Bloodborne and the Lost Art of Paying Attention

There is a lot to be said for paying attention to the little details in life, both the real version and the video game simulated ones we step into. The intricacy of a setting sun upon burnt golden sands is a special one worthy of anyone’s attention. Spiralling autumn leaves falling and dancing through a chill evening’s air, the flicker of a first smile upon a baby’s lips, beautiful, innocent, joyful, and making sure you thoroughly understand the rules of play before embarking on a journey into hell having made the hardest game on PS4 a bastard sight harder! Yeah, that’s a detail worth noting too.

But you see, I knew no better, I’ve been spoilt by games that entice the player to simply dive in and start swimming, so swim I did. And then I sank. And sank. And sank…The game was Bloodborne and this is my admission of a heinous gaming sin. Not paying attention to the details.

Of course as a hardened gamer I knew the potential despair that awaited me within the beautifully gothic gloom of the Playstation 4 title. Or so I thought. The reality of the situation, as it played out, was that I actually knew little of despair, death and smiling through gritted teeth but, that after initial seconds turned to minutes and morphed into hours, I was learning. I was learning fast.

How can this game be this hard!” I…let’s say pondered, screamed paints me in a bad light.

bloodborne_the_old_hunters_V2

After the early realisation that the opening wolf-like creature can be quickly scurried past, I expected to gradually find my feet and make steady progress, I mean I’ve been playing games for over thirty years, and those things on the ZX Spectrum were brutal! But no, every enemy was taking me a good few minutes to take down. Dodge and counter, dodge and counter, avoid groups of baddies, dodge and counter. Fists flailing…blood vials consumed…progress slow…death…respawn…all enemies are also respawned…swear…sigh…go again.

Attention to detail is vital, and those of you with more than myself, may have noticed two words from that last paragraph that get to the core of my Bloodborne woes. The words were, fists flailing, and yes, I was attacking the most brutal game on PS4 unarmed to the teeth.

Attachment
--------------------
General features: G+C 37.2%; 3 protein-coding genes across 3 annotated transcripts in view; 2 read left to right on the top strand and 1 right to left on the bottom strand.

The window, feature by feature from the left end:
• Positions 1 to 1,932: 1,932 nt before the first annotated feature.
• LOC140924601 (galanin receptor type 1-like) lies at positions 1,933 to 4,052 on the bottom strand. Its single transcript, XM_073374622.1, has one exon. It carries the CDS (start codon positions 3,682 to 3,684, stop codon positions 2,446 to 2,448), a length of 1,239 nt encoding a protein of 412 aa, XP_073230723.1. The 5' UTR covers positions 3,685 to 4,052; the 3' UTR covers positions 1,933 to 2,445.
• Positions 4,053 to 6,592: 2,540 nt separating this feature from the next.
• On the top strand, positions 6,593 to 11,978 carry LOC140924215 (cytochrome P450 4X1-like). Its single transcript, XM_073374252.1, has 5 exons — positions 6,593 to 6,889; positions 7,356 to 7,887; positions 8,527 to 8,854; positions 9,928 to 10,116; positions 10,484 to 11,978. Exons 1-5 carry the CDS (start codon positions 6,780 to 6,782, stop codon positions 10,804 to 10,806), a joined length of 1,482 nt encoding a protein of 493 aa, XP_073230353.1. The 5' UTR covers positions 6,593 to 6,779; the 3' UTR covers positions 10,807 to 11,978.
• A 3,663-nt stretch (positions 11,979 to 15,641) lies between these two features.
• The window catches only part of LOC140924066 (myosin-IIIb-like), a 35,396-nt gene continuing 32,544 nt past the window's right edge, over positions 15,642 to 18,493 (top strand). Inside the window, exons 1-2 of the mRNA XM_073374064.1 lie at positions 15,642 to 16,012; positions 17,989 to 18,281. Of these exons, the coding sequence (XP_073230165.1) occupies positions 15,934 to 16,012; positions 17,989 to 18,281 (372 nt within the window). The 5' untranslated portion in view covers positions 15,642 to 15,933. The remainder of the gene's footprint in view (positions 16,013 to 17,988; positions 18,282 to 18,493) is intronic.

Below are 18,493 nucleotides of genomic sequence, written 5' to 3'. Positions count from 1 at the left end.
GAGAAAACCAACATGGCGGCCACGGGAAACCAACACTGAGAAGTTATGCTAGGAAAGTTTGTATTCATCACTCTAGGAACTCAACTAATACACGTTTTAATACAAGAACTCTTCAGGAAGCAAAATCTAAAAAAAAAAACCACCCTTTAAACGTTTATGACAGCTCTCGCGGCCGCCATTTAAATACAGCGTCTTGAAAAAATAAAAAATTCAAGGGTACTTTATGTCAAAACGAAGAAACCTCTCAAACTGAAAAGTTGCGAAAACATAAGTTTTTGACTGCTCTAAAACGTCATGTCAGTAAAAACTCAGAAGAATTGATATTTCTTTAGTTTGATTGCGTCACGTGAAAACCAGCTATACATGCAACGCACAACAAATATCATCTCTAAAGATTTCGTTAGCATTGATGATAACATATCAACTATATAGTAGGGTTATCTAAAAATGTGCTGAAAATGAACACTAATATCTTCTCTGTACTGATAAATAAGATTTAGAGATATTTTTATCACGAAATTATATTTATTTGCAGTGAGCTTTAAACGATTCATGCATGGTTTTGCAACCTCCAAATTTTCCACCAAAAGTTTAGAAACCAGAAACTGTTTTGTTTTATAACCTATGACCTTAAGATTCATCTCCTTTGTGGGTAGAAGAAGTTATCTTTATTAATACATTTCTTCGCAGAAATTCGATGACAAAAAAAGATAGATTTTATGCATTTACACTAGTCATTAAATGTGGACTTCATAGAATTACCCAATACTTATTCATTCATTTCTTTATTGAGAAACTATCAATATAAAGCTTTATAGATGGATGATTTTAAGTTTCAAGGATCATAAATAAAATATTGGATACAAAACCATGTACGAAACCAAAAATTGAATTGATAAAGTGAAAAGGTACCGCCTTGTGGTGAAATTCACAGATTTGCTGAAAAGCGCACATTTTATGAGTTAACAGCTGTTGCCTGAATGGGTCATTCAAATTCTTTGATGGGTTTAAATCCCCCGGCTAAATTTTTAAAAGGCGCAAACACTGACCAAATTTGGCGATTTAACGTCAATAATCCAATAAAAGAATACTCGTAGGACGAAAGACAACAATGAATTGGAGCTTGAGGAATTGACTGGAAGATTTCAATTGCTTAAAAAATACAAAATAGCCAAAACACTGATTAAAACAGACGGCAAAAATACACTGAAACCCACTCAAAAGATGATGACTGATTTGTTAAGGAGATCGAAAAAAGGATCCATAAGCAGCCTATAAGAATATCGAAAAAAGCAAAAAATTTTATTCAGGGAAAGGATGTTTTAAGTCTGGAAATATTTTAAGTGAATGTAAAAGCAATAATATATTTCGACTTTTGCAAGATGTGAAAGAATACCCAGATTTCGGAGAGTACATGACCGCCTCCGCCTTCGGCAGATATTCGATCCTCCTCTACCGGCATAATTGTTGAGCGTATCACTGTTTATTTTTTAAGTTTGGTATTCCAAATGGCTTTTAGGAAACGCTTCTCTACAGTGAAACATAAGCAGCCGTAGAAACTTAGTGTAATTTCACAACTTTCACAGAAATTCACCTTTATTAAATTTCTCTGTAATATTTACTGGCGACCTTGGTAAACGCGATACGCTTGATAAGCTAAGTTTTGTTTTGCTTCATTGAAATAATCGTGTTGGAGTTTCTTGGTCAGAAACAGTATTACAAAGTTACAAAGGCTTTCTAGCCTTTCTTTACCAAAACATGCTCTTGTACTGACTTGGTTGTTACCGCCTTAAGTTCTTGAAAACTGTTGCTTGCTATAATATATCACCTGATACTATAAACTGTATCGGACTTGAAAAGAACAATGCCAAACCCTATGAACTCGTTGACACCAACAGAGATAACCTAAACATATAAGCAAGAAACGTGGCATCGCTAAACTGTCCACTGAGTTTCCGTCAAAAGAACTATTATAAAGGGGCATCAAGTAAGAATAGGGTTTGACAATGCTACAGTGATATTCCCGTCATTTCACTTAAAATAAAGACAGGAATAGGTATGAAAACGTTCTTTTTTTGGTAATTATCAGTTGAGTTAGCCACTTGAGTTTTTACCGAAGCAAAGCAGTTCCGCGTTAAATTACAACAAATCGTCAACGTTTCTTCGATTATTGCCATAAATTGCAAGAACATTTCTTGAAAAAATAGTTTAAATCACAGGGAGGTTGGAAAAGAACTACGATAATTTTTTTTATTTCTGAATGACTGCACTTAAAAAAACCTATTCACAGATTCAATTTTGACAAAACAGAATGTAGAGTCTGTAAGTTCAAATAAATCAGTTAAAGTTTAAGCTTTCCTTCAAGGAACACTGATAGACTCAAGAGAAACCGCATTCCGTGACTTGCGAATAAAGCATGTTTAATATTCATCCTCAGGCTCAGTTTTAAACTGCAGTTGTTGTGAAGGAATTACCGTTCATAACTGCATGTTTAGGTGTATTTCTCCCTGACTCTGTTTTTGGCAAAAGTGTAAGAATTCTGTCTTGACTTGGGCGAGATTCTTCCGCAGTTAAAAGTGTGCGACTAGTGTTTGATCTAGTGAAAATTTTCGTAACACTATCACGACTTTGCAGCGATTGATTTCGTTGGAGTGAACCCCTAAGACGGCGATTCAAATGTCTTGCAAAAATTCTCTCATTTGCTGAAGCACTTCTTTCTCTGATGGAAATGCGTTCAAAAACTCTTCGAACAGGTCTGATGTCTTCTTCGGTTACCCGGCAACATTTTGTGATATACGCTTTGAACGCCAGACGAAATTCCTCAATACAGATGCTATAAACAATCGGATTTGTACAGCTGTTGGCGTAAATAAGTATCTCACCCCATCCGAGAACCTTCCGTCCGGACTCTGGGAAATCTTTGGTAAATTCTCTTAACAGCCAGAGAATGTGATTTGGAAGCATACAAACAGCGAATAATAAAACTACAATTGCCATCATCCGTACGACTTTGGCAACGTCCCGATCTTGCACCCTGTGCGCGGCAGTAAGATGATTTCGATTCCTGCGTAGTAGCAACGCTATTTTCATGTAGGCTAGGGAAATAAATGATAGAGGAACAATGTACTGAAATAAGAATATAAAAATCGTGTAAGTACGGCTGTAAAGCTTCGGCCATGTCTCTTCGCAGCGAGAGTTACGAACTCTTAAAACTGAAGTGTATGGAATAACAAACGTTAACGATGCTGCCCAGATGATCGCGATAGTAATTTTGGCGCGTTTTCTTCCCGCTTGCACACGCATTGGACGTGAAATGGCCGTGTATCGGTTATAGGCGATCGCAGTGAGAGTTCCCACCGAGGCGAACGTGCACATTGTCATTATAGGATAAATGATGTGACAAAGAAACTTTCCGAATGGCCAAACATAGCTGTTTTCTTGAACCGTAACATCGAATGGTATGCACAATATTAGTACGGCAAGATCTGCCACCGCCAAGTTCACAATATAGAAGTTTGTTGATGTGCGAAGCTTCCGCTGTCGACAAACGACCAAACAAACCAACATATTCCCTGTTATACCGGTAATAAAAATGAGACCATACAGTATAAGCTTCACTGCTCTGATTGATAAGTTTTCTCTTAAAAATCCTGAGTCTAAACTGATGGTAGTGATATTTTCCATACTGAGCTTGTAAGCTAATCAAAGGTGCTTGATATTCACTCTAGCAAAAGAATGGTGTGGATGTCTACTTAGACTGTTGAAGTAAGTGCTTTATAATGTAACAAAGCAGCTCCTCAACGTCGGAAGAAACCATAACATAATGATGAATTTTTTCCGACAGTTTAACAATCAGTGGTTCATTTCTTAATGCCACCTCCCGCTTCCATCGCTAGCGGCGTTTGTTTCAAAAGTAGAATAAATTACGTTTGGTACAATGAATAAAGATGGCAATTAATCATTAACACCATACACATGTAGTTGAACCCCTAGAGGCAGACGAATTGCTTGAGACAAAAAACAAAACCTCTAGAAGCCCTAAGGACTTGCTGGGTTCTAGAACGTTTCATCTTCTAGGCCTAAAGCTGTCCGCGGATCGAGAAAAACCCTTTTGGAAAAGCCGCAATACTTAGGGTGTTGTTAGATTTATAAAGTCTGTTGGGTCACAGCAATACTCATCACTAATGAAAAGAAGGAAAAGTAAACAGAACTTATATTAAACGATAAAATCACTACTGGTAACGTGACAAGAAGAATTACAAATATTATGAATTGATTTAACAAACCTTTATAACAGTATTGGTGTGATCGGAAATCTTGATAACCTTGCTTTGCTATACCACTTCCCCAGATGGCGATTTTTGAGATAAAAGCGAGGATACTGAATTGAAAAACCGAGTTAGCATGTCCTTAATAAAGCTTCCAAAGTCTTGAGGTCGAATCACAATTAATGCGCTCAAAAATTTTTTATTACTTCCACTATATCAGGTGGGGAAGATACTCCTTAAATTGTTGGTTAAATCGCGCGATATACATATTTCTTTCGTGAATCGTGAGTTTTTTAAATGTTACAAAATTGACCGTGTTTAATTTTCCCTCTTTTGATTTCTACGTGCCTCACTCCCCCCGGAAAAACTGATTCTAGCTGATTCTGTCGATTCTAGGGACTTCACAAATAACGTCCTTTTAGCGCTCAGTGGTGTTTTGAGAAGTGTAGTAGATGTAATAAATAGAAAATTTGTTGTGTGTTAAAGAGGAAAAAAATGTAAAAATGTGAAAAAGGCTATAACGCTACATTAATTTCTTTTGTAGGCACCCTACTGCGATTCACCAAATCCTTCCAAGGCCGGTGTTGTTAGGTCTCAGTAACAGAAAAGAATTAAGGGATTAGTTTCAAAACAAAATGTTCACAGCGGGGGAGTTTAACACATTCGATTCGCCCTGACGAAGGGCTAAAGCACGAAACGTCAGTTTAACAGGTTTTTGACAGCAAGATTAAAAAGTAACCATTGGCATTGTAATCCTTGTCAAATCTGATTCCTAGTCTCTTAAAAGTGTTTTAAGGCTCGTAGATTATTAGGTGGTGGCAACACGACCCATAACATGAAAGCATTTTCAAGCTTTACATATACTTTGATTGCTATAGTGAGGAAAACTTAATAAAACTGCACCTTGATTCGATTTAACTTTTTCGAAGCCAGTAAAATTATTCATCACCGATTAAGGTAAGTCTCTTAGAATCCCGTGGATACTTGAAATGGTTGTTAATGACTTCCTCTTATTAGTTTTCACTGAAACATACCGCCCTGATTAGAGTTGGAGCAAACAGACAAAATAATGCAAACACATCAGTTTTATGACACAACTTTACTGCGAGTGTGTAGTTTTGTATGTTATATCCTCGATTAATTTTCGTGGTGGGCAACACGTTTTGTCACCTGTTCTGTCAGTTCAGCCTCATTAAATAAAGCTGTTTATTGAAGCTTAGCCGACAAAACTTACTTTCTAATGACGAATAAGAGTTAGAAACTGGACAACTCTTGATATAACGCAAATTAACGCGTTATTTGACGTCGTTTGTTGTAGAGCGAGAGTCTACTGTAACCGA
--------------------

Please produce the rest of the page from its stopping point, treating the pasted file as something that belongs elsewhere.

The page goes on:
The issue as I now see it, and so as not to come across as a total tit, was that games now come devoid of instruction manuals. With the loss of these little additions to our physical gaming purchases, we also lost two key things; one was some really nice new paper pages to sniff, and the other was, well, the bloody rules of play. Key points like how to equip the WLF’s or, weapons of less frustration, that I was expecting to make an appearance at any minute as I pummelled my way through the denizens of Hell and repeatedly had my arse handed to me.

I know in reality the error is mine and I hold my bruised knuckled hands up and openly acknowledge the fact. The enemies must have thought, “Who is this headcase attacking us bare handed while the gun and cleaver nestle snugly in his back pockets!” To be fair under normal circumstances they’d have been wise to leg it! But sadly they stayed, and thanks to me diving headlong into a sea of pain without due care and attention, those first handful of baddies saw an awful, awful lot of me. We’re on first name terms. One is now set to be Godfather to my youngest child and two are popping round later for tea and crumpets.

Bad guys, or as I now know them, Brian, Trevor, Tony and George.
Bad guys, or as I now know them, Brian, Trevor, Tony and George.

Credit to the magnificence of Bloodborne itself is due, in that despite me finding ways to turn the game into difficulty levels previously unseen, it kept me coming back thanks to sheer beauty and playability, but damn, I wish I’d read the instructions and trod more carefully. I mean I should know better, I’m from an age when instruction manuals were at times epics on a par with JRR Tolkien’s works, in fact I heard rumour that Peter Jackson was working on a Trilogy based upon the manual from Elite. Although, that could be hearsay.

At the time of writing I am now fully equipped to battle the demon spawn that inhabit those dark corners and bleak alleyways of Bloodborne’s landscape…and I’m still on level one. What!? That first boss is bloody massive!

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7 thoughts on “Bloodborne and the Lost Art of Paying Attention

  1. Where are you up to now then? I managed to triumph over Father Gascoigne yesterday. Lots going over my head, I’m sure.

    1. Father who! Mate, I’m still on the opening boss, been beaten by it four times and started playing something else. Must get back to it soon though.

  2. The Cleric Beast? He killed me a few times. Think I got lucky when I beat him. Felt kinda cheap. Gascoigne isn’t that much further on. I think it’s quite easy to accept defeat and give up. I’ve never played any of the Dark Souls games, but the original Demons Souls got too tough for me and I bailed. Determined to see Bloodborne through to its close.

  3. Didn’t starting out with no weapon make you really rather good when you finally got a weapon? Surely you got quite good at dodging, since it was much more of a necessity?

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